I'm not aware of any "tweeking" Repub healthcare plans. All of them entail a massive overhaul with inter-state competitive insurance policies, multiple levels of healthcare practitioners, revised tax codes and tort laws for medical litigation, etc.

I would be very suspicious of that poll. Obamacare has been uniformly disliked by Americans for a couple of years now with all kinds of polling organizations taking part. Last week's 54% against swinging to 59% in favor in less than a week would represent a very big swing just as all the bad news on Obamacare is hitting the media. Not very likely.

Bill Tozer

Nothing to see here, move on.

Michael Anderson

George wrote: "Obamacare has been uniformly disliked by Americans for a couple of years now..."

uni·formly adv. - always the same, as in character or degree; unvarying.

Allow me to revise your statement so that it is factually correct: Obamacare has been uniformly disliked by conservative Americans for a couple of years now...

There, now it makes some logical sense. Sorry, 54% is not a mandate. My guess is that once PPACA kicks in, and the 30 million currently using the ER as their primary care facility are brought into the system in a more cost-efficient way (which, BTW, is the main reason our local hospital is totally on-board with the legislation), the polling numbers will reverse.

I predict that by the summer of 2014, over 60% of ALL Americans (not just conservatarians) will have a positive opinion of the PPACA.

In the meantime, let me use a baseball analogy regarding the incessant mewling of the PPACA opponents. I mean seriously, trying to repeal it 38 times in the House of Representatives?!? That's just pitiful. Look, the umpire listened to your complaints and said sorry, the ruling stands. But the whining continued, to the point where the ump finally had to throw you out of the game (National Federation of Independent Business, et al., v. Sebelius, Secretary of Health and Human Services, et al., June 28, 2012).

From the Baseball Official Regulations and Playing Rules: Rule 4.07 -- When a Manager, Coach or Player is ejected from a game, they shall leave the field immediately and take no further part in that game. They may not sit in the stands and may not be recalled. A Manager or Coach ejected from a game must not be present at the game site for the remainder of the game.

Opponents of PPACA have only two choices: They can either work to reform PPACA by adding "inter-state competitive insurance policies, multiple levels of healthcare practitioners, revised tax codes and tort laws for medical litigation," or they can leave the ballpark and stop annoying everyone else in the stands.

Paul Emery

George, in that poll I combine support for Obamacare and "more liberal" options, which would include single payer. The Repubs had six years of total control of the Presidency, House and Senate and came up with nothing so I give them no credibility in coming up with a solution to a dire problem for millions of Americans. Remember, it was Romndy who last year proposed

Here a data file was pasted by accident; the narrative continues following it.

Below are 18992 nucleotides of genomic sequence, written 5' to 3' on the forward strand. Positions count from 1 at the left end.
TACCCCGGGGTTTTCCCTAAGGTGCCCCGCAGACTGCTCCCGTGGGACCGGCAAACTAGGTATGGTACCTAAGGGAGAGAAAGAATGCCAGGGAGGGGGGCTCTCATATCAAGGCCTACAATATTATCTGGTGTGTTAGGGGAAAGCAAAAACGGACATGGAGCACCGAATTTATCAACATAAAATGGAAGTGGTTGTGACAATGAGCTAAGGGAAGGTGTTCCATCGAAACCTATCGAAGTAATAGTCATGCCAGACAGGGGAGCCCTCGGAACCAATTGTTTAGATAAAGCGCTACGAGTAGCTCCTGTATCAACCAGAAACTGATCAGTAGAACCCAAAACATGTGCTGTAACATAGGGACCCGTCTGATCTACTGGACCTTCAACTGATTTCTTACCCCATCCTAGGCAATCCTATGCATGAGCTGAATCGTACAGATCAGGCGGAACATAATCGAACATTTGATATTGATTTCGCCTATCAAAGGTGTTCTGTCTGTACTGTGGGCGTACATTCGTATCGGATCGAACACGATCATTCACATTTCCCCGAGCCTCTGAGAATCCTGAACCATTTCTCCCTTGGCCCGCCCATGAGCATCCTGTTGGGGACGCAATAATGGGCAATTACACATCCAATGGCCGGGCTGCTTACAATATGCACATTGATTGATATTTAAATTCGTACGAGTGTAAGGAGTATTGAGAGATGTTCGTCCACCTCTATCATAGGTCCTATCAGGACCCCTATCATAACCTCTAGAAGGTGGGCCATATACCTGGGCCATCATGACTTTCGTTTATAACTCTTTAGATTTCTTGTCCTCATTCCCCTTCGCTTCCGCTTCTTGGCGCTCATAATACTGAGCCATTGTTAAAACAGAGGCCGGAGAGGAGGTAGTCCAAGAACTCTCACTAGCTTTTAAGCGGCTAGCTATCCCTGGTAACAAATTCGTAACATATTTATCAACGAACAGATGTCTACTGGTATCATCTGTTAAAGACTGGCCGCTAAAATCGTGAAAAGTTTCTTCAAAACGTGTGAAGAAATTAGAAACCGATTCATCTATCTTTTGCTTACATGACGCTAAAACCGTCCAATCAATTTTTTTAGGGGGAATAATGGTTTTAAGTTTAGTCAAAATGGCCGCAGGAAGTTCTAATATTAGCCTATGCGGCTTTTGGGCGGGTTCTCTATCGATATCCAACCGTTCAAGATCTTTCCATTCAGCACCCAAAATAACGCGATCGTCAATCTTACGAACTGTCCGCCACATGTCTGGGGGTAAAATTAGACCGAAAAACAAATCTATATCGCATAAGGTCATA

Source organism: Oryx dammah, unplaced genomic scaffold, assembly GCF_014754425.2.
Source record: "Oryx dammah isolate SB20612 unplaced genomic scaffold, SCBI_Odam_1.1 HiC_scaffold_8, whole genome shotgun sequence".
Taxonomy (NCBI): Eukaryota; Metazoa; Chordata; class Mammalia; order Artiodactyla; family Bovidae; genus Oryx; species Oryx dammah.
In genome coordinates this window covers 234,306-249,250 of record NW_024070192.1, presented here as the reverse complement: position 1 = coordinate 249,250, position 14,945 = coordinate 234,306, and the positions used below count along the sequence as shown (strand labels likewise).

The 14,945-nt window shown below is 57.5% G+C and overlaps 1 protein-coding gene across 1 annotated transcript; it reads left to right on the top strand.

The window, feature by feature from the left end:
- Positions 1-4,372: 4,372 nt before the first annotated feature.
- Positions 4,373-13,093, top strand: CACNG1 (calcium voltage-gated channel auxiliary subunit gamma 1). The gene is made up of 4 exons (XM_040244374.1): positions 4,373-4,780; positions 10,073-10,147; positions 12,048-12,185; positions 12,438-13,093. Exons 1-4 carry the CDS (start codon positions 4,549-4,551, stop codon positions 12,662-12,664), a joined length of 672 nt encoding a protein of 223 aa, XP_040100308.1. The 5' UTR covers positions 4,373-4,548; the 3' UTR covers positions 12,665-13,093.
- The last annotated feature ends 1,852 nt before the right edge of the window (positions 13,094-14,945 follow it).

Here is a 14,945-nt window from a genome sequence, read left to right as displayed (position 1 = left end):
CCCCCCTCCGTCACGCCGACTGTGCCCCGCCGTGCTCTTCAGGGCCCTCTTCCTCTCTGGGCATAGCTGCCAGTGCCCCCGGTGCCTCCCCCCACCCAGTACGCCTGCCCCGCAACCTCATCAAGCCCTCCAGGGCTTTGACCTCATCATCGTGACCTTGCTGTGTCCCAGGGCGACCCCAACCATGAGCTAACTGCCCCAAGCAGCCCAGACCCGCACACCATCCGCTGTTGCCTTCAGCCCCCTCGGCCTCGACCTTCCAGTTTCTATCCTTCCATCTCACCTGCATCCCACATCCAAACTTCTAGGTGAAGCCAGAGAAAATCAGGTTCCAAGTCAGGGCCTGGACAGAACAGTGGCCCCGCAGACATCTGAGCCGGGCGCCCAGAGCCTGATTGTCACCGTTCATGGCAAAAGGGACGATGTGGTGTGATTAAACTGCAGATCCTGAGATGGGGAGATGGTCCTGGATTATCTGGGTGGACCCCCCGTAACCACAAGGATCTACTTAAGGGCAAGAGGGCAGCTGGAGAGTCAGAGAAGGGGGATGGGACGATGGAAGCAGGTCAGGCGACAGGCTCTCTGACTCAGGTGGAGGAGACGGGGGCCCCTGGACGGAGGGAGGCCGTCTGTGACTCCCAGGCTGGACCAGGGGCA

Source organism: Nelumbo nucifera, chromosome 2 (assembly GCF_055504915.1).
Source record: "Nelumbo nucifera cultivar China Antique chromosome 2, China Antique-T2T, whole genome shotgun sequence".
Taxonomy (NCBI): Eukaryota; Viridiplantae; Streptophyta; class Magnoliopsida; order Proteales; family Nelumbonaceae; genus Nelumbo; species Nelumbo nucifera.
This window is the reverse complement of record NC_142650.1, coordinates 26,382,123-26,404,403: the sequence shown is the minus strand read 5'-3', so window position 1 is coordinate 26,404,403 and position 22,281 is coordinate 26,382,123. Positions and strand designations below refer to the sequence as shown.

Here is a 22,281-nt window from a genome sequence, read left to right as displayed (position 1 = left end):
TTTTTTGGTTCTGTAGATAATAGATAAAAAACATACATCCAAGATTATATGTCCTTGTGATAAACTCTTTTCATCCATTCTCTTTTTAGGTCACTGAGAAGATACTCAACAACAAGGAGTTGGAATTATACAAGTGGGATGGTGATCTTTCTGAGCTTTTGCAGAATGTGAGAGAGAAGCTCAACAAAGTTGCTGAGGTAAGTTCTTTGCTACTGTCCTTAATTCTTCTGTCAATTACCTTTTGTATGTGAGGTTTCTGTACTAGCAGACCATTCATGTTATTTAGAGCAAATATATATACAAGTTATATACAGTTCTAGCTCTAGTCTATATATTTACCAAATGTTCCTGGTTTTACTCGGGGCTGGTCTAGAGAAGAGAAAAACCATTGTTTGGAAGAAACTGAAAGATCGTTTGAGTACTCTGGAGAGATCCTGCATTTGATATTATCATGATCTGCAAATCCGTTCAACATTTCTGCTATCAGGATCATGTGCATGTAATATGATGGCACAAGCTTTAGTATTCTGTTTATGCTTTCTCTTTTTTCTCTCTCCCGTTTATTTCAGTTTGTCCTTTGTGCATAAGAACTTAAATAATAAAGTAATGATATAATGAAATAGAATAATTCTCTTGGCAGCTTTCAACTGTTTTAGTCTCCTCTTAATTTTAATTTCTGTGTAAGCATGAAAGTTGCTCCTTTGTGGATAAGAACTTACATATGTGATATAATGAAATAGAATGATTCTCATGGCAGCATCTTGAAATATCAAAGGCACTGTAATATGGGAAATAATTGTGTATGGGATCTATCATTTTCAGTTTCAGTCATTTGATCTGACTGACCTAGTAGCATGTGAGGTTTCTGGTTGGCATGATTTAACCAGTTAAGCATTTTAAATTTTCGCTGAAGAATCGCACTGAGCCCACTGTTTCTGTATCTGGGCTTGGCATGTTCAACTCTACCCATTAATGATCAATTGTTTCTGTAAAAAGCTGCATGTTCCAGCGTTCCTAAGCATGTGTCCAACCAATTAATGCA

“Well, we do provide care for people who don’t have insurance,” Romney told interviewer Scott Pelley. “If someone has a heart attack, they don’t sit in their apartment and — and die. We pick them up in an ambulance, and take them to the hospital, and give them care. And different states have different ways of providing for that care.”

But Romney’s position is a shift from 2010, when he told MSNBC that part of the impetus for the Massachusetts health-care law was to keep people out of the ER.

“It doesn’t make a lot of sense for us to have millions and millions of people who have no health insurance and yet who can go to the emergency room and get entirely free care for which they have no responsibility,” he said.


" The Repubs had six years of total control of the Presidency, House and Senate and came up with nothing so I give them no credibility in coming up with a solution to a dire problem for millions of Americans."

The GOP barely controlled both houses during Bush's first six years and *never* had the absolute control of Obama's first two years. Democrats killed substantive efforts on tort reform, the trial lawyers, being a major Dem power center, not wanting their excesses reined in. This not only drove up medical malpractice insurance costs, but also all medical costs since doctors were (and are) practicing defensive medicine and ordering many more tests than they would otherwise. That stampede I hear is probably horses or cattle, but we'd better rule out zebras and ibexes just to be sure.

One Dem medical malpractice lawyer who specialized in channeling dead babies when hitting juries up for huge damages almost became Vice President.

Like I said, it could have been worse.


Checking, Bush started in 2001 with a literal 50/50 in the Senate, and not much better in the House.

Total control? And, if you think that by 9/12/2001 that *anyone* thought that healthcare reform was a front burner issue, you've been smoking some bad granola (apologies to Zapp Brannigan).